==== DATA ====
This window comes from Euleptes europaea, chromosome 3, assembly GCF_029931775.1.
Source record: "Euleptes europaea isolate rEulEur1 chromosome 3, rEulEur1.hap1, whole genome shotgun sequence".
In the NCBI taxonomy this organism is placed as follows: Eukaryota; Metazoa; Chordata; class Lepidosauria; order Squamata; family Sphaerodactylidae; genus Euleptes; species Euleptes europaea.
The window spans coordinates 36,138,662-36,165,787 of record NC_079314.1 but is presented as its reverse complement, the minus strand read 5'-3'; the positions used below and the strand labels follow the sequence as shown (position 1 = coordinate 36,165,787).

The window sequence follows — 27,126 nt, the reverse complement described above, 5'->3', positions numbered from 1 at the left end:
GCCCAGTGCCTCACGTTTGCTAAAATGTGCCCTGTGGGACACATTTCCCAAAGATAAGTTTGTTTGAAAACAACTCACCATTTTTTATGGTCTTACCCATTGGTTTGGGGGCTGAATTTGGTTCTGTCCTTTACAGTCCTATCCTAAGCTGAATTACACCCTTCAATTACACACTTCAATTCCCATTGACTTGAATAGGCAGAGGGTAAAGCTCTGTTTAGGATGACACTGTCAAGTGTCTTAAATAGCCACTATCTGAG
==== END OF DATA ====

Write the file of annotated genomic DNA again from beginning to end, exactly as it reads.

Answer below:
This window comes from Euleptes europaea, chromosome 3, assembly GCF_029931775.1.
Source record: "Euleptes europaea isolate rEulEur1 chromosome 3, rEulEur1.hap1, whole genome shotgun sequence".
In the NCBI taxonomy this organism is placed as follows: Eukaryota; Metazoa; Chordata; class Lepidosauria; order Squamata; family Sphaerodactylidae; genus Euleptes; species Euleptes europaea.
The window spans coordinates 36,138,662-36,165,787 of record NC_079314.1 but is presented as its reverse complement, the minus strand read 5'-3'; the positions used below and the strand labels follow the sequence as shown (position 1 = coordinate 36,165,787).

The window sequence follows — 27,126 nt, the reverse complement described above, 5'->3', positions numbered from 1 at the left end:
GCCCAGTGCCTCACGTTTGCTAAAATGTGCCCTGTGGGACACATTTCCCAAAGATAAGTTTGTTTGAAAACAACTCACCATTTTTTATGGTCTTACCCATTGGTTTGGGGGCTGAATTTGGTTCTGTCCTTTACAGTCCTATCCTAAGCTGAATTACACCCTTCAATTACACACTTCAATTCCCATTGACTTGAATAGGCAGAGGGTAAAGCTCTGTTTAGGATGACACTGTCAAGTGTCTTAAATAGCCACTATCTGAG